Illinois has not had a capital program since 2002. Attempts to build one by leasing the state lottery and new casino licenses did not succeed. While the casino idea is not completely off the table, the attention has turned to a hike in the state's tax on gas.
Cullerton is not alone in the plan. Speaker of the House Mike Madigan has signed on as a co-sponsor of a gas tax surcharge.
Since 1992, for each gallon of gas put in the car, motorists pay the state of Illinois 19-cents. But under House Bill 1, motorists would pay an additional eight-cents a gallon. The money would go into a fund called "Grow Illinois" that would be used for debt service and capital improvements.
Luis Arroyo is one of the bill's co-sponsors.
"No tax for the taxpayers of Illinois is easy. We need infrastructure and we need jobs. Everybody's crying for jobs. There's a lot of people getting laid off. We have to do a capital bill," said State Rep. Luis Arroyo, (D) Chicago
Democrats and Republicans agree that the state needs a capital program, but they part company over how to finance it.
" It's completely counterintuitive. I haven't seen where raising people's taxes ever created a job," said State Sen. Matt Murphy, (R) Palatine.
Selling a gas tax hike may not be easy particularly since gas in Illinois is taxed higher than anywhere in the nation. Some legislators say they might be inclined to support another eight cents a gallon, if the sales tax we pay on top of that could be frozen.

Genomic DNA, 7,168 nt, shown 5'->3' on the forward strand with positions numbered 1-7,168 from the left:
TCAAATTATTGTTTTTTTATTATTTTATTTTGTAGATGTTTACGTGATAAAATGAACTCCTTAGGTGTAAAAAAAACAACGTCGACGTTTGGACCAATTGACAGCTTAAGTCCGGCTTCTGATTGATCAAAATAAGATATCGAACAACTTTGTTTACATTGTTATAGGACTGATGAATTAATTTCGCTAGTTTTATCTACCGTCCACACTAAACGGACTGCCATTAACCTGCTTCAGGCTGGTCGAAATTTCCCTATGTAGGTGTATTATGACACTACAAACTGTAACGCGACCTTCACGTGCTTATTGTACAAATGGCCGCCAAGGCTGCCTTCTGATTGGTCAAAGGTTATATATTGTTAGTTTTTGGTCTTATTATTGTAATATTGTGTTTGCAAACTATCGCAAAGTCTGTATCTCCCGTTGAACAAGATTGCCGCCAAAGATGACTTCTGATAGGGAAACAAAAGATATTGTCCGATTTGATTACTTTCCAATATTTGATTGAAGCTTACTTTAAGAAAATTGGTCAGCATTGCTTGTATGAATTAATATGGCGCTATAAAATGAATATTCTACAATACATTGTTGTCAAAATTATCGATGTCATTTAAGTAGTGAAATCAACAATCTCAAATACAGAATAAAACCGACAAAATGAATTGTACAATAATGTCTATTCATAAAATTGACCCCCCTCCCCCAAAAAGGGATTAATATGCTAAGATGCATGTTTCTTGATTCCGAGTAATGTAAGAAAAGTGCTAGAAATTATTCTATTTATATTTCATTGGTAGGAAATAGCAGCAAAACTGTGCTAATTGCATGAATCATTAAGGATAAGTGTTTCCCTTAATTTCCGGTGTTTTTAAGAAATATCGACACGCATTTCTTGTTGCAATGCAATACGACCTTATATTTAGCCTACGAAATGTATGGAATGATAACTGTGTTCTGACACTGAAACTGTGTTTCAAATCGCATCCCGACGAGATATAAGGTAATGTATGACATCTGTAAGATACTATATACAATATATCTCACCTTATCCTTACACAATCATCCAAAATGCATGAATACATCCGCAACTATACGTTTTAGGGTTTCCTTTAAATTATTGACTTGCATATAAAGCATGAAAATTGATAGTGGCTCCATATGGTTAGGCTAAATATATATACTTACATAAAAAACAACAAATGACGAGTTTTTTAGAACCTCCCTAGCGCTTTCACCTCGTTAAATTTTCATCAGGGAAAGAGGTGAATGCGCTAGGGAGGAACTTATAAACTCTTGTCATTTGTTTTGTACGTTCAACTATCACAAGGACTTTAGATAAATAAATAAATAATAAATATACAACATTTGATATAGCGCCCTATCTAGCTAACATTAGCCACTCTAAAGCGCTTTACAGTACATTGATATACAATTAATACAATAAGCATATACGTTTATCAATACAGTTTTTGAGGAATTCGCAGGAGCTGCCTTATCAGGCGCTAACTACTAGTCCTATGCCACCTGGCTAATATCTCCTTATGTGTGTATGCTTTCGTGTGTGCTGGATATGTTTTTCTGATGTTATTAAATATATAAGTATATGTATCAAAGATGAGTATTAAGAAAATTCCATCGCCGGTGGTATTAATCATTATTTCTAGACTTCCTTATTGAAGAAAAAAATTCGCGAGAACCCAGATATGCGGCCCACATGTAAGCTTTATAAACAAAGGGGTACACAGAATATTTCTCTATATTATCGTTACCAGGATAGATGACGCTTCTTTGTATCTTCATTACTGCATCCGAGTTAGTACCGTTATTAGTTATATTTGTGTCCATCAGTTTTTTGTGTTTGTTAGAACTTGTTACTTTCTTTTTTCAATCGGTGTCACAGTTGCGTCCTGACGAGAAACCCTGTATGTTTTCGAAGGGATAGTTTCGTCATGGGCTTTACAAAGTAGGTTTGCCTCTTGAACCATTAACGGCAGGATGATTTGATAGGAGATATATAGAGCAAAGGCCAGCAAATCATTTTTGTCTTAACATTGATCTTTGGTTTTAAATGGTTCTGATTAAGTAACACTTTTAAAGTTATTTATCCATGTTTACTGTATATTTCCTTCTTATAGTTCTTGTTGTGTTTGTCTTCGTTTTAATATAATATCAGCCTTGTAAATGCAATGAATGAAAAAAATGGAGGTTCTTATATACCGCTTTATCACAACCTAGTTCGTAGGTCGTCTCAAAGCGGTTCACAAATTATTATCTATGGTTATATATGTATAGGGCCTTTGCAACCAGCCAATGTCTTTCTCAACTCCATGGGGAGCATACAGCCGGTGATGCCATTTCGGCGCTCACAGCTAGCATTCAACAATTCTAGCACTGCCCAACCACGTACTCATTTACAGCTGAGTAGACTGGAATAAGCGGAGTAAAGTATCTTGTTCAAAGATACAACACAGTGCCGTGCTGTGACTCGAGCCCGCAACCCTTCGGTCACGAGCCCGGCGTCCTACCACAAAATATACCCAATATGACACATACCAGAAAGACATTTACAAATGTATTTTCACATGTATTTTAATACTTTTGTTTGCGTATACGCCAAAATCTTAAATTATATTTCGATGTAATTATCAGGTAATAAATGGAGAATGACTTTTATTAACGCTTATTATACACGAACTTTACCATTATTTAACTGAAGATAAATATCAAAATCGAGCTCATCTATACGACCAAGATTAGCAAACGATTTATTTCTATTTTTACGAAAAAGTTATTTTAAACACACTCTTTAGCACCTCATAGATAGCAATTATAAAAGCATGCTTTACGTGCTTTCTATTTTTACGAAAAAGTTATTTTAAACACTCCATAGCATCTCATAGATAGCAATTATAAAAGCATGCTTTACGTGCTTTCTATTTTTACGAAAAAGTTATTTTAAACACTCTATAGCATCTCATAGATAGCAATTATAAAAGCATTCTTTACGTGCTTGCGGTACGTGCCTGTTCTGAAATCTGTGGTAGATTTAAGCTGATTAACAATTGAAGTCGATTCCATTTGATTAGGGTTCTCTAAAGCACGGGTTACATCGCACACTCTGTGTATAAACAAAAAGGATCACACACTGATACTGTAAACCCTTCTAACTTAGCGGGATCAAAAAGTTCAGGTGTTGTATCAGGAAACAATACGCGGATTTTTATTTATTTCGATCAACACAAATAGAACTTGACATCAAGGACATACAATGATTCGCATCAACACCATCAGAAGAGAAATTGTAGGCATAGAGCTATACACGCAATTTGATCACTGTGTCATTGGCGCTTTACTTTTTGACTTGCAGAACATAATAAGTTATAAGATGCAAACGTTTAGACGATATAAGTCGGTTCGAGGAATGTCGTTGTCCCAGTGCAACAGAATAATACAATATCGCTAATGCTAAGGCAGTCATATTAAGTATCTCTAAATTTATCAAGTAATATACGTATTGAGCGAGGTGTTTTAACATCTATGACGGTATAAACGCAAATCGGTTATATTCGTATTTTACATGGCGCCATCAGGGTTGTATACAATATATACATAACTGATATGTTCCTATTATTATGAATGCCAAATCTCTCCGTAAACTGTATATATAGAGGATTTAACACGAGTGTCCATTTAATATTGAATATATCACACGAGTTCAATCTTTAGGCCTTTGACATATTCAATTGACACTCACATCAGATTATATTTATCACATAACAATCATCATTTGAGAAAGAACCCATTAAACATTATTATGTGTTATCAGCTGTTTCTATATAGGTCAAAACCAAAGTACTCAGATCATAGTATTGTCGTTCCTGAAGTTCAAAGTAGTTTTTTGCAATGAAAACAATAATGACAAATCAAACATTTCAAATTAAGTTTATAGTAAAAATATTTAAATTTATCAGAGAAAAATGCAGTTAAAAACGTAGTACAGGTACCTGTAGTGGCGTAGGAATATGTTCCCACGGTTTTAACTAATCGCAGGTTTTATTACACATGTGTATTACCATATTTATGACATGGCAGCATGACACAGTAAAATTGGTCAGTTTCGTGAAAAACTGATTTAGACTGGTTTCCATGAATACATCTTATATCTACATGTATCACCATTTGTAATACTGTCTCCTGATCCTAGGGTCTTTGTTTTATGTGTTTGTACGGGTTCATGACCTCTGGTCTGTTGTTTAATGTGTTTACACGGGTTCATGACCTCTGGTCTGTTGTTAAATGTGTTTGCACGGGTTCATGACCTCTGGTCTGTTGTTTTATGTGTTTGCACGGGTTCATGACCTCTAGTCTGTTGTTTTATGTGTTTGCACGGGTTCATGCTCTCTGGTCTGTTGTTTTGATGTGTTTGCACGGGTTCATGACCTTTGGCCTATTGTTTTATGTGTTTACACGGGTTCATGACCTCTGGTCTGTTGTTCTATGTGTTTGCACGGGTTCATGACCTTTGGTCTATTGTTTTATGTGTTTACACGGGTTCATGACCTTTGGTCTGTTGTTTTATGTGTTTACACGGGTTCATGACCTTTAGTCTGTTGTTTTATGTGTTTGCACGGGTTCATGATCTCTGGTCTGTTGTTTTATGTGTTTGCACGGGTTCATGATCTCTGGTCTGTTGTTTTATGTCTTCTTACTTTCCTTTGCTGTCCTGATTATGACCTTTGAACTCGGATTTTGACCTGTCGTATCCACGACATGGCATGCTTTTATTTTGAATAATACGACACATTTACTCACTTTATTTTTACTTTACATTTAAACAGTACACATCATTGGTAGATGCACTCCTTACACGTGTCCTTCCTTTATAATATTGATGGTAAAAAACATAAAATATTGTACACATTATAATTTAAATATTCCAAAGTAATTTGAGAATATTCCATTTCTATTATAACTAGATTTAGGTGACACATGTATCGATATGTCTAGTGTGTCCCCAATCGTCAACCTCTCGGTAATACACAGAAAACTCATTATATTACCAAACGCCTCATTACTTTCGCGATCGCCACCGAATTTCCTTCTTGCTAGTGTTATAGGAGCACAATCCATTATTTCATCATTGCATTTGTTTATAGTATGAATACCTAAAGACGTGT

"If gas goes up to four dollars a gallon again - which it certainly will - when you're paying ten-percent cents sales tax here in Cook County, you're paying another forty cents. If you would knock off that additional sales tax and have it just for gas, I think people could probably get behind that," said State Rep. Jack Franks, (D) Woodstock.
What proponents will be arguing is that a hike in the state's gas tax will be less burdensome on taxpayers who feel like they're being hit from all sides. That's an argument easier to make now than when gas was more than $4 a gallon.
"The price of gas has been going up and down so much that adding more to it is just going to be harder on everybody," said Laura Rockwell.
"Well it isn't very original, I'll tell you that much. Let's just tax the poor guy some more," said Ed Sauer.
House Bill 1 is in early form. It proposes that the additional money from a higher gas tax go toward a capital program and to debt service.
It's a pretty broad category and there are many legislators who said they'll require specifics before they vote for an increase in the state's gas tax.